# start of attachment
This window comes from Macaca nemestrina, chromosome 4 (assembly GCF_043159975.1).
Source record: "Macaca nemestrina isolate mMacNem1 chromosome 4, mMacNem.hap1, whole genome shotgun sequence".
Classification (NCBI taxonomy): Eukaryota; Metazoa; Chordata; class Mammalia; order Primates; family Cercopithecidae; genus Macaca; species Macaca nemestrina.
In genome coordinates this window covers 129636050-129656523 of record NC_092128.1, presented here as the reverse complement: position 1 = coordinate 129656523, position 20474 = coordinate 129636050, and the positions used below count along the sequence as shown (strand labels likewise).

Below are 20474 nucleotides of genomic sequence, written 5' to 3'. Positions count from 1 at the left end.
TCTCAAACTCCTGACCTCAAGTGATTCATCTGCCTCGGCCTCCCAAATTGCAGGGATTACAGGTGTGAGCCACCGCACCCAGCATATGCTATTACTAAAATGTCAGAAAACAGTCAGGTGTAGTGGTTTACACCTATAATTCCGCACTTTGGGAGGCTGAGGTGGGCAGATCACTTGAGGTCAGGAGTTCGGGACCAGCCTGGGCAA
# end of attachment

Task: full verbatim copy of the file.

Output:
This window comes from Macaca nemestrina, chromosome 4 (assembly GCF_043159975.1).
Source record: "Macaca nemestrina isolate mMacNem1 chromosome 4, mMacNem.hap1, whole genome shotgun sequence".
Classification (NCBI taxonomy): Eukaryota; Metazoa; Chordata; class Mammalia; order Primates; family Cercopithecidae; genus Macaca; species Macaca nemestrina.
In genome coordinates this window covers 129636050-129656523 of record NC_092128.1, presented here as the reverse complement: position 1 = coordinate 129656523, position 20474 = coordinate 129636050, and the positions used below count along the sequence as shown (strand labels likewise).

Below are 20474 nucleotides of genomic sequence, written 5' to 3'. Positions count from 1 at the left end.
TCTCAAACTCCTGACCTCAAGTGATTCATCTGCCTCGGCCTCCCAAATTGCAGGGATTACAGGTGTGAGCCACCGCACCCAGCATATGCTATTACTAAAATGTCAGAAAACAGTCAGGTGTAGTGGTTTACACCTATAATTCCGCACTTTGGGAGGCTGAGGTGGGCAGATCACTTGAGGTCAGGAGTTCGGGACCAGCCTGGGCAA